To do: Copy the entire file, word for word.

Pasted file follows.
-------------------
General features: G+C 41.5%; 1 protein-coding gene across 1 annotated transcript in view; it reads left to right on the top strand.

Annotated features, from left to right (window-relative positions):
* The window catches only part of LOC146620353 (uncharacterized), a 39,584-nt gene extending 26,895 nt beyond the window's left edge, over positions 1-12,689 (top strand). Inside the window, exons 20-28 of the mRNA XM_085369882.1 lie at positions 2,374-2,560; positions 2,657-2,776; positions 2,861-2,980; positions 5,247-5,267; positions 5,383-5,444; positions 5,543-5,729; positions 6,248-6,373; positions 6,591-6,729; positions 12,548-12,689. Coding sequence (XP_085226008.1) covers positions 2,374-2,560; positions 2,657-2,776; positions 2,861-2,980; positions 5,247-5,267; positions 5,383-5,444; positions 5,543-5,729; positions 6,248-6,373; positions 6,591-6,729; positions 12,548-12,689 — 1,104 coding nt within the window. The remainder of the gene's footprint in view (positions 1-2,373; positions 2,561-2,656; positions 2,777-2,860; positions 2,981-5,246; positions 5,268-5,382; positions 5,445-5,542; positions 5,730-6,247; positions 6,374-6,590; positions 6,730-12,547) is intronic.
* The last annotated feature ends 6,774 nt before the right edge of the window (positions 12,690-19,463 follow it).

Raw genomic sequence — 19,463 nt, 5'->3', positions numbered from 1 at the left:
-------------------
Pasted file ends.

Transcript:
General features: G+C 41.5%; 1 protein-coding gene across 1 annotated transcript in view; it reads left to right on the top strand.

Annotated features, from left to right (window-relative positions):
* The window catches only part of LOC146620353 (uncharacterized), a 39,584-nt gene extending 26,895 nt beyond the window's left edge, over positions 1-12,689 (top strand). Inside the window, exons 20-28 of the mRNA XM_085369882.1 lie at positions 2,374-2,560; positions 2,657-2,776; positions 2,861-2,980; positions 5,247-5,267; positions 5,383-5,444; positions 5,543-5,729; positions 6,248-6,373; positions 6,591-6,729; positions 12,548-12,689. Coding sequence (XP_085226008.1) covers positions 2,374-2,560; positions 2,657-2,776; positions 2,861-2,980; positions 5,247-5,267; positions 5,383-5,444; positions 5,543-5,729; positions 6,248-6,373; positions 6,591-6,729; positions 12,548-12,689 — 1,104 coding nt within the window. The remainder of the gene's footprint in view (positions 1-2,373; positions 2,561-2,656; positions 2,777-2,860; positions 2,981-5,246; positions 5,268-5,382; positions 5,445-5,542; positions 5,730-6,247; positions 6,374-6,590; positions 6,730-12,547) is intronic.
* The last annotated feature ends 6,774 nt before the right edge of the window (positions 12,690-19,463 follow it).

Raw genomic sequence — 19,463 nt, 5'->3', positions numbered from 1 at the left: